A month or so ago, Science had an article called "The Real Death of Print." The digitization of hundreds of thousands of books old and new, and the advent of new display technologies such as flexible screens (e-paper) will soon put print out of business, says Science.
Well, maybe. This isn't the first time the demise of paper books has been ballyhooed.
To be sure, there are marvelous advantages to having books available on the internet, most important of which is searchability. Yesterday, I was asked by a magazine to check some possible discrepancies in quotes for an article I had written. I'm far away from the library where I found the original sources, but I was able to google both of the quotes in a flash. Voila!
And, well, yes, I'm getting used to downloading music. Over the years I've tossed out 78s, 45s, LPs, and cassette tapes. My CDs will presumably go next. Flash memory music sales are overdue, but may never come. CDs may be the last in-store format.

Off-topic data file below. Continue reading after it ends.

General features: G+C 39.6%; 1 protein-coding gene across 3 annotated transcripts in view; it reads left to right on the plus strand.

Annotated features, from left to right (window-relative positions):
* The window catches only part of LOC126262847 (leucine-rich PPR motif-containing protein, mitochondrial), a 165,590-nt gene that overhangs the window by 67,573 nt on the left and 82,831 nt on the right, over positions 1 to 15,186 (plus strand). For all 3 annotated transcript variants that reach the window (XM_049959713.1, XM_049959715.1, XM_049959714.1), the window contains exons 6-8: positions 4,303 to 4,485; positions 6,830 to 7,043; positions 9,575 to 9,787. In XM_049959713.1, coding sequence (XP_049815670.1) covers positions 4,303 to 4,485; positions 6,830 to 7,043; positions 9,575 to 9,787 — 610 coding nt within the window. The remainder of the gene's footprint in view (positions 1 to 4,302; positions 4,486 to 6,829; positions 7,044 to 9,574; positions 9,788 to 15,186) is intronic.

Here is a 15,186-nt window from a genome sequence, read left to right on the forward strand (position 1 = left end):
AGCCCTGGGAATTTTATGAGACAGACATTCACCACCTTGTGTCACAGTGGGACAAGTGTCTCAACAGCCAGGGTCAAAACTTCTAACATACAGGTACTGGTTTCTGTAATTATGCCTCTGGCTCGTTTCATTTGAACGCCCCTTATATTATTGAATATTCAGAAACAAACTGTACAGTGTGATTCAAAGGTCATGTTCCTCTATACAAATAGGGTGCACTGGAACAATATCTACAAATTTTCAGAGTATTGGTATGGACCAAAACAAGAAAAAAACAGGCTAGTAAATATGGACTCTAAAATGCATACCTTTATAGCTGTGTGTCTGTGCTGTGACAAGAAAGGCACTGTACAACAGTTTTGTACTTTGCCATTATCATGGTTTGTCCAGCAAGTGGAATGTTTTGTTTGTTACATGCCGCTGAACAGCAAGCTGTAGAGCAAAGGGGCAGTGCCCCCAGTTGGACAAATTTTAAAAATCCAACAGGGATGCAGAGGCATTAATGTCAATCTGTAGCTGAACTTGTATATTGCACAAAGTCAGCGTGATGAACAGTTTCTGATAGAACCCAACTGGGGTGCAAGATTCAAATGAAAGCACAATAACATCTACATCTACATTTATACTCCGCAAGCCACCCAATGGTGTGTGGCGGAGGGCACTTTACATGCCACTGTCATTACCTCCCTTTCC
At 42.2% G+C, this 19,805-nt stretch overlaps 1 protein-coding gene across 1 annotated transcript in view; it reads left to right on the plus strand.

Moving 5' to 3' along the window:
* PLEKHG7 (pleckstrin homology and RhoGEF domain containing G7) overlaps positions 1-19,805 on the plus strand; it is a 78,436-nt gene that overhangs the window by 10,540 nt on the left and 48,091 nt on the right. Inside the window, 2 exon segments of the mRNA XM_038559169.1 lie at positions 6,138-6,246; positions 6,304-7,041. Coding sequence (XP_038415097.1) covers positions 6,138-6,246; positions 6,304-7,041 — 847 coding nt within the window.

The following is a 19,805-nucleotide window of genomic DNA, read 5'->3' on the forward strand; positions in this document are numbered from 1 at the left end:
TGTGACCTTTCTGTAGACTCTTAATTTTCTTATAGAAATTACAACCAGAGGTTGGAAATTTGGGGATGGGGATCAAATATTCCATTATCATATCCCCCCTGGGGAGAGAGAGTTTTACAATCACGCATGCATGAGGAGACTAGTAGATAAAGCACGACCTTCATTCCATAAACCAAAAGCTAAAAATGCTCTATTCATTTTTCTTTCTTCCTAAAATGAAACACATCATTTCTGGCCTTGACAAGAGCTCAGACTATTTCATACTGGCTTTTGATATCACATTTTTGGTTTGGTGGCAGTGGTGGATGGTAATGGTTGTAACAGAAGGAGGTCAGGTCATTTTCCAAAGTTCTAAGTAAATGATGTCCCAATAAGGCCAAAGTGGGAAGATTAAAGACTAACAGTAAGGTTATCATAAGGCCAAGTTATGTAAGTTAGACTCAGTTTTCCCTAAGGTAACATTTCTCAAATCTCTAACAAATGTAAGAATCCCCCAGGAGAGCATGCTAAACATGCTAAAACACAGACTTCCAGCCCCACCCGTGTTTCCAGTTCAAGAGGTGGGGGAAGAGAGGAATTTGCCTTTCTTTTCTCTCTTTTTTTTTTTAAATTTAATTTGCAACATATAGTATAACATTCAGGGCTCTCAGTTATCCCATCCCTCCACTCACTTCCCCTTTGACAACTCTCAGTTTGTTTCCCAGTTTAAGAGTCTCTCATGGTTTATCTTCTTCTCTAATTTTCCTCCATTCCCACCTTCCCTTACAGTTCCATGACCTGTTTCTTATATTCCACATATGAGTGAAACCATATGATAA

Readers will know I recently finished reading Sigrid's Undset's 1200-page novel, Kristin Lavransdatter. Why lug around all that wood pulp if I could read the book page by page on a single piece of e-paper? I'll tell you why. Because I love the feel of wood pulp. I love the heft, the crinkle of the page. I love underlining, and writing notes in the margin. I love seeing just how far I have come, and how far I have to go. I love those notes at the back of the book: This book was set in Janson, a typeface long thought to have been made by the Dutchman Anton Janson but has been conclusively demonstrated to be the work of the Hungarian Nicholas Kis (1650-1702). I love waking up from an inadvertent nap with a pound or two of history resting on my chest.